Abstract Children without siblings (only children) have higher rates of obesity than children with siblings. Childhood obesity may be prevented by minimising sedentary behaviour and accumulating sufficient physical activity in young children. A growing number of articles have examined the influence of siblings on physical activity and sedentary behaviour, yet these articles have not been synthesised.
Objective To synthesise literature and describe the influence of siblings on objectively measured physical activity and sedentary behaviour of children (ages 2–18 years).
Design Outcomes were analysed in a systematic review and meta-analysis.
Data sources PubMed, EMBASE, Web of Science and Medline OVID were searched for articles related to siblings, physical activity, sedentary behaviour and obesity outcomes from 1947 to March 2018.
Eligibility criteria Articles that evaluated sibling status on physical activity objectively measured by accelerometer or pedometer were included.
Results Nineteen articles, representing 17 independent datasets, were included in the review. Nine were included in the quantitative analysis. Pooled data from nine articles indicated children with siblings had higher moderate-to-vigorous physical activity (MVPA) relative to only children, with a potential dose response for higher number of children in household and higher MVPA (Mean Difference=3.13, 95% CI 1.90 to 4.35, p=0.001). Findings were mixed for the influence of siblings on sedentary behaviour and light physical activity.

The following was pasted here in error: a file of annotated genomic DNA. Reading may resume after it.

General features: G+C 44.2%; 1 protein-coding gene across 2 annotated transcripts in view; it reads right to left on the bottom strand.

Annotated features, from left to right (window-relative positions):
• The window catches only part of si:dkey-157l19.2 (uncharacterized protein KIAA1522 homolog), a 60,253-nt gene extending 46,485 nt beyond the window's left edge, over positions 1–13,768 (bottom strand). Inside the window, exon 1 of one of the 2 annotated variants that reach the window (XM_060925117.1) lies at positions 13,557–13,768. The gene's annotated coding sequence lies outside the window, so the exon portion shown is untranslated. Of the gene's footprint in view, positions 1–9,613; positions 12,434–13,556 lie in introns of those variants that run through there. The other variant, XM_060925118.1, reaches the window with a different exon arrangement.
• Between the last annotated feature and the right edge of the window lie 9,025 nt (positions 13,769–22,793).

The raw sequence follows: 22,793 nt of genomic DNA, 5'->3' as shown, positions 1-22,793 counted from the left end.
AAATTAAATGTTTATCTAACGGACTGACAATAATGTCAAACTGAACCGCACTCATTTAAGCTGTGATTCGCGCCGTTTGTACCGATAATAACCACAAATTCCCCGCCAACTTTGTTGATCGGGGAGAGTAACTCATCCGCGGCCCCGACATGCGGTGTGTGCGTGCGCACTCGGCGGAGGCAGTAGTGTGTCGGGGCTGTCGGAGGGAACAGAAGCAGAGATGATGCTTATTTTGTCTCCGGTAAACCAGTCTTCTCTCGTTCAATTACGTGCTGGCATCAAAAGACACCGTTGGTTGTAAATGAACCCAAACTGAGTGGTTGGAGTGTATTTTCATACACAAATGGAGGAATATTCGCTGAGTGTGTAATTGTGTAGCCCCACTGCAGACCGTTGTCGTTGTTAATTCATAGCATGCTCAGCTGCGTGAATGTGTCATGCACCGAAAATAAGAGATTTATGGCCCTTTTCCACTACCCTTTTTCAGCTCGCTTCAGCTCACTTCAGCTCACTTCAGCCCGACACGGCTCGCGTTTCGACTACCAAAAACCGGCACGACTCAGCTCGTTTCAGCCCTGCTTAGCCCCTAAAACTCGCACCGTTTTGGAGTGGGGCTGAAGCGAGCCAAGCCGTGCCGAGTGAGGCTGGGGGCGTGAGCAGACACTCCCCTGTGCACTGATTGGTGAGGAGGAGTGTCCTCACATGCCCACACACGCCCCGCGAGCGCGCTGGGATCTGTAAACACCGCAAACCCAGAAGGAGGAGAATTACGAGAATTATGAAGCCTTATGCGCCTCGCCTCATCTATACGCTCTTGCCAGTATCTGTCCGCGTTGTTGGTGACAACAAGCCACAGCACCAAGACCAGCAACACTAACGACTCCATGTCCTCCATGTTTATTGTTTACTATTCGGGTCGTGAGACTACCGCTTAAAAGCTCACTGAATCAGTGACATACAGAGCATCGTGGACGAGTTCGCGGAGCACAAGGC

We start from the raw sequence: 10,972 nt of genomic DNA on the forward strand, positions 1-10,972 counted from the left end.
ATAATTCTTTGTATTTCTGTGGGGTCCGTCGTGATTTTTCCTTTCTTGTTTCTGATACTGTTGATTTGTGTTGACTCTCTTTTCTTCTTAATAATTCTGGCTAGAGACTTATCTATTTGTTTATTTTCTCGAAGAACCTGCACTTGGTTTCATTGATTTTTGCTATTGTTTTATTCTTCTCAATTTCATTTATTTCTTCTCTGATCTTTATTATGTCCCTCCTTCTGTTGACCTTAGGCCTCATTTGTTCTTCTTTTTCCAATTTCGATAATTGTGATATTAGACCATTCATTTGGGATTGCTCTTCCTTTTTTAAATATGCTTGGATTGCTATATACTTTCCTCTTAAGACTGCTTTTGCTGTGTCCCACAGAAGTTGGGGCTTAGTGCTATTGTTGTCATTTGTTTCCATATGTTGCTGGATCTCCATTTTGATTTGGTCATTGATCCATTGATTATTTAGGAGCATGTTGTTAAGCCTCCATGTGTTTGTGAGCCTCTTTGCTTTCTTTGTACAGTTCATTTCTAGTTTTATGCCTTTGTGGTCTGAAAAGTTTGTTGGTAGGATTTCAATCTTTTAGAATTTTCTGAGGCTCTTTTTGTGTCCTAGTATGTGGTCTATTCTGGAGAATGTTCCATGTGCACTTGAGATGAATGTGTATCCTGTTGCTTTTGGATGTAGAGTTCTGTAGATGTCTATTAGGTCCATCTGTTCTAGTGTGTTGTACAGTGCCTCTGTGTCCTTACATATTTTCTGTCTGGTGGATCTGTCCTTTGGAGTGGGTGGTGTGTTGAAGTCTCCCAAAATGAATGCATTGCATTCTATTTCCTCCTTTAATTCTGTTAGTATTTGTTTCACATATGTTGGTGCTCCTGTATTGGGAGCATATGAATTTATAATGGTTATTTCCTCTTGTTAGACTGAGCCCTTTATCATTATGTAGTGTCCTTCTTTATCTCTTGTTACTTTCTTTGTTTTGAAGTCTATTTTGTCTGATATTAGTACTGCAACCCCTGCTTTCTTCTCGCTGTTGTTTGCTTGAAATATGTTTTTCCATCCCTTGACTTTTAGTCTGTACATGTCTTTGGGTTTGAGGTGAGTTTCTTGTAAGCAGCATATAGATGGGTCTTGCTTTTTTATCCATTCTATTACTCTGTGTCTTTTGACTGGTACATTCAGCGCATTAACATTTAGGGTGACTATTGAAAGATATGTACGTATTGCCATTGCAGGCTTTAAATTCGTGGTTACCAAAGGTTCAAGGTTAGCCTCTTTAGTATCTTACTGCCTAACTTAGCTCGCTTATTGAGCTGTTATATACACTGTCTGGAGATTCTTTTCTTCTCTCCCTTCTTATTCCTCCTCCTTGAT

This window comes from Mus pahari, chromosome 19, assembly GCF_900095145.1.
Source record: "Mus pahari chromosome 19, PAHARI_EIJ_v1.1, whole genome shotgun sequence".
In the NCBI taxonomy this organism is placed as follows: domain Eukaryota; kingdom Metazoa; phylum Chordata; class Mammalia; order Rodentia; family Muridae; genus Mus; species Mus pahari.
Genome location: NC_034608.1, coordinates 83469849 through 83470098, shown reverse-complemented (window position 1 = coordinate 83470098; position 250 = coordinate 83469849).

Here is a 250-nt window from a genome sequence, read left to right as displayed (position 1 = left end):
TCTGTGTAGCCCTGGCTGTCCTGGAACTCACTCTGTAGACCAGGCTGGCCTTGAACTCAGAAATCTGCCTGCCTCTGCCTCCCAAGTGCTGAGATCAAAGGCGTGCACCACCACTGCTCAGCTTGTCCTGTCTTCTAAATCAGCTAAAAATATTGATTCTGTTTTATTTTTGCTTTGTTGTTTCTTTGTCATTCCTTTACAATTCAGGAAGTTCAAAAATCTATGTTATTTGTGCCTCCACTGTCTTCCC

Summary/Conclusion Children with siblings had healthier physical activity patterns, as measured by accelerometer or pedometer, than did only children. Suggested mechanisms include peer modelling, encouraging active transport and sports participation, opportunity for playmate and serving as additional caregivers.
Trial registration number CRD42017055463.
- physical activity
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What is already known?
Children without siblings have higher rates of obesity than children with siblings.
Siblings have a unique influence on behaviour since they are a persistent influence as both a peer and a family member.
The difference in obesity rates between children without siblings and children with siblings is around 8 years old, when moderate-to-vigorous physical activity (MVPA) levels may also be declining.
What are the new findings?
Children with siblings had higher MVPA compared with only children.
There was a potential dose response where with more siblings, children had more MVPA.
Findings were mixed for sedentary behaviour and light physical activity.
Potential mechanisms for children with siblings to increase MVPA include active transport, sports participation and peer modelling.
How might it impact on clinical practice in the near future?
These findings provide additional evidence for treating the family rather than the individual for encouraging physical activity behaviours.